Executive Director of National Policy Institute resigns less than a year after taking over

​The executive director of the National Policy Institute has resigned after less than a year heading the group backed by racist alt-right front man Richard B. Spencer.

Evan McLaren took to Twitter to announce the move, describing it as simply a shuffling of personnel in order to put the best people in the right spots at NPI.

“Part of the process of assembling professional institutions and a winning movement is positioning personnel in roles suited to them, where, based on their backgrounds and abilities, they can thrive and be successful,” McLaren wrote on Saturday.

Neither McLaren nor Spencer, who serves as President and Creative Director of the National Policy Institute, immediately announced a new executive director.

Spencer, who has tweeted on a variety of subjects since McLaren’s announcement, did not make any mention of the change at NPI.

The website for the National Policy Institute made no mention of the change on Monday.

It is unclear exactly what the executive director of NPI does or what McLaren did for the group during his nine months in the position.

McLaren indicated that Spencer would stay on as both president and creative director of NPI, positions he assumed in 2011, following the death of its chairman, longtime white nationalist Louis R. Andrews.

McLaren signed on to Spencer’s group in July 2017, tweeting thanks to Spencer and the NPI Board.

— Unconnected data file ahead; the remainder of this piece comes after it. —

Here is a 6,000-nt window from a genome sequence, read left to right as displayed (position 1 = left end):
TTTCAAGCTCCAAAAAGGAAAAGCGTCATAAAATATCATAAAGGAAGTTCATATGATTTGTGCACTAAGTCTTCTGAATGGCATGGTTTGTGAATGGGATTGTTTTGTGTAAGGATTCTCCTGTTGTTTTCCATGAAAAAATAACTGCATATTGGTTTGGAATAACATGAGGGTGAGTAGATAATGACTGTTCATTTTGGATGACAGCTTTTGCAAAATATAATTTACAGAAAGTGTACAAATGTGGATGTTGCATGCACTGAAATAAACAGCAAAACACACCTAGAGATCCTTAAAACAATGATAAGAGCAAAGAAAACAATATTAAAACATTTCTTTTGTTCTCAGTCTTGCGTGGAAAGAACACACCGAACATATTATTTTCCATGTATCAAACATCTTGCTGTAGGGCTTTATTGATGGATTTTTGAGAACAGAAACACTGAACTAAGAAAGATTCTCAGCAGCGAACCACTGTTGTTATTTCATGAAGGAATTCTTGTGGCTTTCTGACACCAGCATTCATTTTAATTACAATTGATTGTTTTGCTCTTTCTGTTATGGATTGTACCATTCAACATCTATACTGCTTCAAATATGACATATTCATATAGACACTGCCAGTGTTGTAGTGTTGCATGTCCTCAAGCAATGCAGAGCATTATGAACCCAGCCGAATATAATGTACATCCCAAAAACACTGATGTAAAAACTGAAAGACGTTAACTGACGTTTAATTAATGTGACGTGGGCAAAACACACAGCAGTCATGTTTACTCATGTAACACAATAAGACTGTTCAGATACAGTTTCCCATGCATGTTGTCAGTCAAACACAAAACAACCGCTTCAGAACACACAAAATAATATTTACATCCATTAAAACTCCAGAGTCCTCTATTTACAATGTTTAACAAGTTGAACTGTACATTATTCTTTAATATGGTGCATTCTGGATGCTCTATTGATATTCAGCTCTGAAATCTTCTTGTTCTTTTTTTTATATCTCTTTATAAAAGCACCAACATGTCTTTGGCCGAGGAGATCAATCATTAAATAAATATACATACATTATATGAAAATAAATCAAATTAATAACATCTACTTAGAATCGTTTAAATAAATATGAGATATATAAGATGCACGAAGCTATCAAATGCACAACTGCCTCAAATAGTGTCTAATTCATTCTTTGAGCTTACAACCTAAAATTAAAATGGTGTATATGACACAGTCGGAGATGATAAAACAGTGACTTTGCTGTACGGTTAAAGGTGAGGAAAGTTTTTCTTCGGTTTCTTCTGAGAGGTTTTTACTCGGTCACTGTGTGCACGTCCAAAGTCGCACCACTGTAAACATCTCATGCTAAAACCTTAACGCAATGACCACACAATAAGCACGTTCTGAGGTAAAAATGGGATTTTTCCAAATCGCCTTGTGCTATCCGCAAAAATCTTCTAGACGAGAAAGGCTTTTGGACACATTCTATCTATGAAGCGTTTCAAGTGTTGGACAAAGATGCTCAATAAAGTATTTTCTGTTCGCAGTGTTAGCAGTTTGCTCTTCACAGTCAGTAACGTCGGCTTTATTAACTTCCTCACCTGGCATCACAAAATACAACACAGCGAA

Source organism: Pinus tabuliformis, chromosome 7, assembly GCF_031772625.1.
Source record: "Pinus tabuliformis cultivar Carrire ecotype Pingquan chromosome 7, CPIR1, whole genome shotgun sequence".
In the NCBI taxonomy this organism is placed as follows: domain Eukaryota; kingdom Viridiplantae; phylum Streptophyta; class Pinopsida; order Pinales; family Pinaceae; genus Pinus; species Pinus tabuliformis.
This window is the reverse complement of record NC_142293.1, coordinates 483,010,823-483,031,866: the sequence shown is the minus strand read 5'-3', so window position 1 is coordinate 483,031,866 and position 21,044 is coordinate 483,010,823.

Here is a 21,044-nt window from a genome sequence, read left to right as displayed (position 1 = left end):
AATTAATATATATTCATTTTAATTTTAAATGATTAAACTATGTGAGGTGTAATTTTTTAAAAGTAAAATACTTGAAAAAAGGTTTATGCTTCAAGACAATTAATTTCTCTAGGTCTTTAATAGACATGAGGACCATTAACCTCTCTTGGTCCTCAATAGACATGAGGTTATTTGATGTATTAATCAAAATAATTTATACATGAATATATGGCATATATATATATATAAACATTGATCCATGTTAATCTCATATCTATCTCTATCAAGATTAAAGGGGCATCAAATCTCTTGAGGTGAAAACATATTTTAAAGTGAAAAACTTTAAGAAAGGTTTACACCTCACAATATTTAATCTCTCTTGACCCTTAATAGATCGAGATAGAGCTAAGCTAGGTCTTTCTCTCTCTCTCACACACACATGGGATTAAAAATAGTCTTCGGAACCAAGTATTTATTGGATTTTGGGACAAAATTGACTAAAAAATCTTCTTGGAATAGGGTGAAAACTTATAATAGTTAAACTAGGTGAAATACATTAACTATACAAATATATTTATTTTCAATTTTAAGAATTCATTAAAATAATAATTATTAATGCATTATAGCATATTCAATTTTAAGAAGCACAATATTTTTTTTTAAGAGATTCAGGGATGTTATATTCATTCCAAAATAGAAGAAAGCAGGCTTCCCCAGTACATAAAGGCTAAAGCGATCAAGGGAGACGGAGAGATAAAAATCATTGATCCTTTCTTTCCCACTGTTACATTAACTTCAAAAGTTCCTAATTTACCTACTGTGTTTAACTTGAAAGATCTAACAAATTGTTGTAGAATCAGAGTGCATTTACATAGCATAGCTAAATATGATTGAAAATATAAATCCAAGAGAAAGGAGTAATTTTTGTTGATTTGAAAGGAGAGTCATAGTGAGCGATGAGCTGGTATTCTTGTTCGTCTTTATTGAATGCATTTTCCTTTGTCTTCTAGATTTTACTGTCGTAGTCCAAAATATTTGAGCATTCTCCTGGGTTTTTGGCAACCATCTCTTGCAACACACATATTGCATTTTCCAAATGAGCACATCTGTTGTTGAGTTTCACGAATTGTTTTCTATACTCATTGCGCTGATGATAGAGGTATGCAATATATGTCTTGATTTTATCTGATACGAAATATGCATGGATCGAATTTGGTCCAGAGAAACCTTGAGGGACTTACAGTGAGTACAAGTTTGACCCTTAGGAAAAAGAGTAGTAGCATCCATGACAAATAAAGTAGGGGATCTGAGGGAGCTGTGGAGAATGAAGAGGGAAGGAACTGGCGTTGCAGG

“Hail victory!” McLaren wrote on July 26, 2017.

Before signing on with Spencer, McLaren served as a volunteer clerk at the Cumberland County District Attorney’s Office, where top prosecutor David Freed told PennLive that he had little interaction with McLaren.

"At some point in 2017 he just stopped showing up," Freed said. 

A month after taking the executive director’s role, McLaren and Spencer attended the Unite the Right rally in Charlottesville, Virginia.

The August 2017 gathering of racists, white nationalists and white supremacists turned violent, leaving one protestor, 32-year-old Heather Heyer, dead, and an alt-right attendee, James Alex Fields Jr., charged with murder and accused of running his car into a crowd and causing the death.

In December, McLaren, Spencer and others announced the formation of Operation Homeland. On altright.com, Spencer described the group as an umbrella to “take activism to the next level.”

Operation Homeland initially sought to position itself as the public face of the Identitarian movement while Identity Evropa may be stepping back from larger public displays, like Unite the Right, which has resulted in multiple lawsuits and murder charges against one white supremacist.

The group held an immediate rally in December in Washington, D.C. with Matthew Heimbach and Tony Hovater of the Traditional Workers Party in attendance. TWP is no longer in existence after Heimbach’s arrest in March and the revelations about his extramarital affair with the wife of his primary financial backer.

The rally focused on President Donald Trump’s promise to build a border wall with Mexico the case of an immigrant being acquitted of shooting and killing Katie Steimle in San Francisco as justification for the move.

But, the organization has done little in public since.

Operation Homeland’s website contains no information about the organization, only a logo and a note directing all inquiries to an email address.

Photo credit: McCausland

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